I certainly don't think I expect the Church to conform to my way but I think I do need to be spiritually fed and I think that is why many Catholics have left in recent years. We are wrestling with complex issues and we need to hear more than "this is the way it is."

Ryan G. Duns, SJ said...

I think you're quite right. Sadly, a good number of clergy have the notion that 'they' are the Church and represent the axis around with the Church should spin. How wrong! Just as each one of us must confront our own de-centered position so, too, must our leadership. It's incumbent upon all of us to remember that it is not 'I' but the 'Most High' who is at the center of the Church.

jamez said...

As a gay person, former seminarian who struggles mightily with the Churches current posture and direction on many teachings, I have chosen stay on the vine not so much perhaps as a seed bearing fruit but as a thorn on the branch as it were, pricking the forces of self righteous satisfaction, prideful triumphalism and displaced persecutory complexes that vex the vine. For I trust that, despite claims to the contrary, the Church evolves and the journey is not over.
Many of the greatest theologians, thinkers and saints within the Church were condemned as heretical and disordered in their own time only to be vindicated sometimes centuries afterword – Abelard, Aquinas, Theresa of Avilla, John of the Cross, Lacordaire, Yves Congar, Teilhard deChardin and Hans Urs Van Balthazar to name just a few. The individual human spirit operates faster than the institution ever will and is only around for a minute period of time comparatively. The progressive Catholic thinker will almost always find him/her self ahead of the institutional curve perhaps by centuries. Such is the frustrating nature of prophetic witness. But the Holy Spirit guides the whole of the Church, individual seekers, institutions, saints, sinners, prophets and buffoons. I, in good conscience, prudent humility and – most of all Charity, will trust in God’s mercy, be “Israel” (God Struggles) for the Church and press on in the hope always of a better future for the Church and all Her messed up progeny.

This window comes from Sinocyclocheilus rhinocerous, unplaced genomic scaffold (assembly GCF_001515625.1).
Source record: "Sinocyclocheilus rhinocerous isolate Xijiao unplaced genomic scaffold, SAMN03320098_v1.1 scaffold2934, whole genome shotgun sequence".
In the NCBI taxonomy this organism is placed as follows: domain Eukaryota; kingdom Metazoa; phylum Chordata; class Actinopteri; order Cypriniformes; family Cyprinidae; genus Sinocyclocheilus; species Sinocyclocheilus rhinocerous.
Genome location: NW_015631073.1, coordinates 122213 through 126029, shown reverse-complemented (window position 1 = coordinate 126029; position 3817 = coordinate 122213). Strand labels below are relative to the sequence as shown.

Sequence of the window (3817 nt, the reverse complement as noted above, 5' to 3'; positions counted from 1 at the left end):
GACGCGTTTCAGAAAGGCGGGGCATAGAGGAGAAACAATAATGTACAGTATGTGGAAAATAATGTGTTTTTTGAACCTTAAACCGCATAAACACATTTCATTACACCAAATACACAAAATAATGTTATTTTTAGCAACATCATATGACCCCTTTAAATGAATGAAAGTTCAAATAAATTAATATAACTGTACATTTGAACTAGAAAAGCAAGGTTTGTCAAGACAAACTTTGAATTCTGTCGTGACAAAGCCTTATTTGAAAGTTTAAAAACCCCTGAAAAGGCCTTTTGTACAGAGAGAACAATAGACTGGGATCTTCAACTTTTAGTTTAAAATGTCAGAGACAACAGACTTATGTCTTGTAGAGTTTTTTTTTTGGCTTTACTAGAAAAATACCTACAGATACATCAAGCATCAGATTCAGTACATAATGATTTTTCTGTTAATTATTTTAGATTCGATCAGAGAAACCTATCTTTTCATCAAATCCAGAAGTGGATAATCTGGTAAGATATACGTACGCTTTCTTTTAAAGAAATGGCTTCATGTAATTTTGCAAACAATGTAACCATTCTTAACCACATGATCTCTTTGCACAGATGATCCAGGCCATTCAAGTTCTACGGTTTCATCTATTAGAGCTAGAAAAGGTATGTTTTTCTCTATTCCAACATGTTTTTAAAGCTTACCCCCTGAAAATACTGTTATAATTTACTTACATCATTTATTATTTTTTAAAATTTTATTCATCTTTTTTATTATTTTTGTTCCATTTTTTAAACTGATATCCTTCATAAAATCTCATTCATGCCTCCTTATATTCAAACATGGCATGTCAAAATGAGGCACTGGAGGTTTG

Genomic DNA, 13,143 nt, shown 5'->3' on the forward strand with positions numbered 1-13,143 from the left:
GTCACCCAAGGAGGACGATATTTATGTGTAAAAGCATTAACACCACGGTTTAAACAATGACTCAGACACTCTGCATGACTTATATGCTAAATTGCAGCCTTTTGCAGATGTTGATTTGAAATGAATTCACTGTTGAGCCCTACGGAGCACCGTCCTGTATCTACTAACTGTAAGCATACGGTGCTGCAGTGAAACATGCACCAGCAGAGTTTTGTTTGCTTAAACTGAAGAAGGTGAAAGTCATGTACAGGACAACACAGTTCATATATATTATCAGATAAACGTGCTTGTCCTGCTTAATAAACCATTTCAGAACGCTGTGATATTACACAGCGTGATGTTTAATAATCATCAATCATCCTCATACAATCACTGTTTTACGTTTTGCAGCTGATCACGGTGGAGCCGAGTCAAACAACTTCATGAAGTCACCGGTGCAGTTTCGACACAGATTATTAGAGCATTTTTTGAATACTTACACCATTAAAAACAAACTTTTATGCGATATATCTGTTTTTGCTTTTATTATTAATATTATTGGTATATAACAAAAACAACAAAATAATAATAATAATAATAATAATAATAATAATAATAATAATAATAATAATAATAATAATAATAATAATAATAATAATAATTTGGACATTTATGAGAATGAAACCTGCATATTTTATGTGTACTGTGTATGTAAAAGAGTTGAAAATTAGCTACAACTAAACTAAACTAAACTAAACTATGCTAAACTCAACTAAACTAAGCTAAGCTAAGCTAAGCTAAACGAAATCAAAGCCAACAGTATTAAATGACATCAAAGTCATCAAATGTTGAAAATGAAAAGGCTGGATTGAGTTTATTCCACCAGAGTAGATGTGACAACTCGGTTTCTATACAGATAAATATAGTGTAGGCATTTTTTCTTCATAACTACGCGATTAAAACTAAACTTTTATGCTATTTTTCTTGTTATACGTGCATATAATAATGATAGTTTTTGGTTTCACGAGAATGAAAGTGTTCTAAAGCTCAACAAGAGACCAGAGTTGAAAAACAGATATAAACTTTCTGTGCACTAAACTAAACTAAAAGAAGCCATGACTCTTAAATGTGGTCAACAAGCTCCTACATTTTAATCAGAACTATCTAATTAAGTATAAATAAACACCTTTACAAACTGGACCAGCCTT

Joanne Ni Riain said...

I'm late to the comment party, but I come across this attitude so often in Ireland. I'm reminded of a quote from Francis de Sales:"While those who give scandal are guilty of the spiritual equivalent of murder, those who take scandal-who allow scandals to destroy their faith-are guilty of spiritual suicide." In previous times I was guilty of having such an attitude, but my aunt who is a religious sister put me right and told my fifteen year old self simply that "God comes first, the rules after". It may have taken over five years, but the penny has truly dropped, and it was only when I began to do my own research that I arrived at this point. It is no longer a case of 'I can't believe this teaching or that', but now its 'the Church teaches something I find difficult, I must learn why it is taught'. I absolutely urge people to make use of resources available to them within the Church, and make sense of the 2000 years of wisdom available to you within Catholicism.